Do American Gun Stocks Really Want A "Smart Gun?"
James Dennin, Kapitall: Venture capitalists are salivating over the prospect of a "smart gun." What about mainstream gun stocks?
Ron Conway, a venture capitalist who invested early in Google (GOOG) and Facebook (FB) has offered a million-dollar prize to anyone who can develop a "smart-gun." This shows just how eager tech enthusiasts are to disrupt the major players in the gun industry.
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A smart gun sounds like science fiction or a James Bond gadget. The idea isn't far from reality, however; there's already a 1.0 incarnation on the market. Armatix, a German gun manufacturer, makes a smart gun named the iP1 that uses a microhip embedded in a radio-controlled wristwatch to communicate with the weapon. If the gun loses contact with the watch (for example, if James Bond drops his gun by the bed) it automatically deactivates.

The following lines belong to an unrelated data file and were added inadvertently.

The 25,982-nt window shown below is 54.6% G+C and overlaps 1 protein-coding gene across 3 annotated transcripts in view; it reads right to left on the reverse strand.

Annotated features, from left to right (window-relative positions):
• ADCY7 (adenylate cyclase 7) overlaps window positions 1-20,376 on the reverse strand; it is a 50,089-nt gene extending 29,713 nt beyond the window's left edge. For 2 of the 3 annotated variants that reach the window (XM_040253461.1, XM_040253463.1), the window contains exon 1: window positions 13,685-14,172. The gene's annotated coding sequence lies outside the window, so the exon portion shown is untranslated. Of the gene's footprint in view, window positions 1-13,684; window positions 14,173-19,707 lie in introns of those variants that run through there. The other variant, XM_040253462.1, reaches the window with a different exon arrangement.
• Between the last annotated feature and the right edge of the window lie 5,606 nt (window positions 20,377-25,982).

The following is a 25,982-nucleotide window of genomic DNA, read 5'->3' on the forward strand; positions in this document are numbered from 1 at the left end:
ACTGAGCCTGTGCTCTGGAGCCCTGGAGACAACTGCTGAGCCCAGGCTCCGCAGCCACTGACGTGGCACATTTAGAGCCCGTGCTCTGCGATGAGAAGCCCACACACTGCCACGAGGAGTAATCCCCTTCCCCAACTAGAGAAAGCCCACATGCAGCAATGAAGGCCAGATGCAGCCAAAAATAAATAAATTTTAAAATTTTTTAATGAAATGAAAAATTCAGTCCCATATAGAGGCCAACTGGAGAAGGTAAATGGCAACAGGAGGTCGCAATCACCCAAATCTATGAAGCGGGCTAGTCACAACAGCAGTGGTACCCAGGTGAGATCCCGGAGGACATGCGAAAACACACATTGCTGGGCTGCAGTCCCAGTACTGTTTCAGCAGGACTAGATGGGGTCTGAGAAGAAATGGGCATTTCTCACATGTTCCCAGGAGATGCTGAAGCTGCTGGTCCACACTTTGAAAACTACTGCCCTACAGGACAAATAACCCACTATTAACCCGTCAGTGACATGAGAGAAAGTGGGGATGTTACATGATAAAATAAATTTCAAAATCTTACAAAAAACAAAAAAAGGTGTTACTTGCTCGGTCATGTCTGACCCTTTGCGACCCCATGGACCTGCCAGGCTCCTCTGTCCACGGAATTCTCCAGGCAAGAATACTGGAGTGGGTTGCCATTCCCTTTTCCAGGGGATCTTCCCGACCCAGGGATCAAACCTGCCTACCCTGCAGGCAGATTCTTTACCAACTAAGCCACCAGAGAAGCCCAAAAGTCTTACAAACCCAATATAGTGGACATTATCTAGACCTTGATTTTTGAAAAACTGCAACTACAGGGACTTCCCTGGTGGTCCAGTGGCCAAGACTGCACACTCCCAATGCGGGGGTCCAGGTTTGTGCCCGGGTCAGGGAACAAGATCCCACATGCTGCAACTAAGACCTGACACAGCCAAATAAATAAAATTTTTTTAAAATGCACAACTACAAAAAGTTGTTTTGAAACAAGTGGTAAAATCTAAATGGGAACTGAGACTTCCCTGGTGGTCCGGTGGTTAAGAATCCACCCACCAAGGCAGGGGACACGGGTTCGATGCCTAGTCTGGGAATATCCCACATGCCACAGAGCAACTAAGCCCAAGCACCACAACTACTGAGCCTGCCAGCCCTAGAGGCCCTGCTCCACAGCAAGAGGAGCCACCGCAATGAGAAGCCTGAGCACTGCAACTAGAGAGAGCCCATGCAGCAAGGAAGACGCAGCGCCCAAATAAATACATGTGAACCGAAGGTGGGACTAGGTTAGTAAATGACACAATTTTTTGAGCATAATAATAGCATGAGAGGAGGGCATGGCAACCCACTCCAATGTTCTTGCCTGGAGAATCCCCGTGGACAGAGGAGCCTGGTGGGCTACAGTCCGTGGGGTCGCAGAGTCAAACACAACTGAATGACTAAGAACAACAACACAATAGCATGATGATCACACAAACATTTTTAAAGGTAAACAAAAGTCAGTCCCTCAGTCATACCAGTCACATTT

In principle a smart gun should keep anyone but the owner from using it, which could go a long way toward preventing unnecessary gun deaths. Guns are as much as 41 times more likely to be used in a criminal act, suicide, or accident than they are for fending off an intruder.
Smart guns could theoretically improve that ratio by imlementing controls that would make it impossible for people who shouldn't play with guns, children or hardened criminals for instance, to fire the weapon. After all, finger-print technology already exists on the new iPhone (AAPL).
If smartphones can learn your browsing and dining tastes, locate you and direct you anywhere, it's not unfeasible that guns' functionality could be improved as well.
Unfortunately, the gun lobby in America is feircely opposed to safety technology upgrades, saying any protections to keep guns from firing accidently will increase the chance of the gun not working at the crucial moment, and — more to the point – it would open the window for more gun control.
Who'd want that?